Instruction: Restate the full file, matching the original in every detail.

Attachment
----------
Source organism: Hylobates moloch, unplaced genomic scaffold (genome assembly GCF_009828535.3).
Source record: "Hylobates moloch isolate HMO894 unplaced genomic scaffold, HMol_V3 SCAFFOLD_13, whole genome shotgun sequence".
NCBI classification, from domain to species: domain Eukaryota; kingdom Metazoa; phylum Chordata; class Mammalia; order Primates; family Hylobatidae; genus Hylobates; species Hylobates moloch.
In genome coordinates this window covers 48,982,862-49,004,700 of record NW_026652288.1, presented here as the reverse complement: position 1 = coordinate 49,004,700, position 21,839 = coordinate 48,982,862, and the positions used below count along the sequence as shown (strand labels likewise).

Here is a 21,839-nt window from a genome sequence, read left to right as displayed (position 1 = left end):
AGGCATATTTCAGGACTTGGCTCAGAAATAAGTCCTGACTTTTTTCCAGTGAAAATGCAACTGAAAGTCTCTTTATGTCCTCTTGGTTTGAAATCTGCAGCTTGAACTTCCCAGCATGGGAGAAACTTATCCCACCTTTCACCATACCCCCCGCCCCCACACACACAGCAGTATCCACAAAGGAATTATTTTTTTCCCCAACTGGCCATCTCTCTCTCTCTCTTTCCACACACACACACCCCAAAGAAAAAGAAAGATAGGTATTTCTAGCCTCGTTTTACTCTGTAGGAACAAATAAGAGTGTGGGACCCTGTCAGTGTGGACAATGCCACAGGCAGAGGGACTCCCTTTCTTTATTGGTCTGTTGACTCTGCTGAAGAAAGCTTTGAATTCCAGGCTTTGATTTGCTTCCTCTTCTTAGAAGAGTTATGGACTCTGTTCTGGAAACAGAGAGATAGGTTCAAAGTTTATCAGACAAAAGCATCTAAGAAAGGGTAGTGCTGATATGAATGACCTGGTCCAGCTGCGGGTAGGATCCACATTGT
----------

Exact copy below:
Source organism: Hylobates moloch, unplaced genomic scaffold (genome assembly GCF_009828535.3).
Source record: "Hylobates moloch isolate HMO894 unplaced genomic scaffold, HMol_V3 SCAFFOLD_13, whole genome shotgun sequence".
NCBI classification, from domain to species: domain Eukaryota; kingdom Metazoa; phylum Chordata; class Mammalia; order Primates; family Hylobatidae; genus Hylobates; species Hylobates moloch.
In genome coordinates this window covers 48,982,862-49,004,700 of record NW_026652288.1, presented here as the reverse complement: position 1 = coordinate 49,004,700, position 21,839 = coordinate 48,982,862, and the positions used below count along the sequence as shown (strand labels likewise).

Here is a 21,839-nt window from a genome sequence, read left to right as displayed (position 1 = left end):
AGGCATATTTCAGGACTTGGCTCAGAAATAAGTCCTGACTTTTTTCCAGTGAAAATGCAACTGAAAGTCTCTTTATGTCCTCTTGGTTTGAAATCTGCAGCTTGAACTTCCCAGCATGGGAGAAACTTATCCCACCTTTCACCATACCCCCCGCCCCCACACACACAGCAGTATCCACAAAGGAATTATTTTTTTCCCCAACTGGCCATCTCTCTCTCTCTCTTTCCACACACACACACCCCAAAGAAAAAGAAAGATAGGTATTTCTAGCCTCGTTTTACTCTGTAGGAACAAATAAGAGTGTGGGACCCTGTCAGTGTGGACAATGCCACAGGCAGAGGGACTCCCTTTCTTTATTGGTCTGTTGACTCTGCTGAAGAAAGCTTTGAATTCCAGGCTTTGATTTGCTTCCTCTTCTTAGAAGAGTTATGGACTCTGTTCTGGAAACAGAGAGATAGGTTCAAAGTTTATCAGACAAAAGCATCTAAGAAAGGGTAGTGCTGATATGAATGACCTGGTCCAGCTGCGGGTAGGATCCACATTGT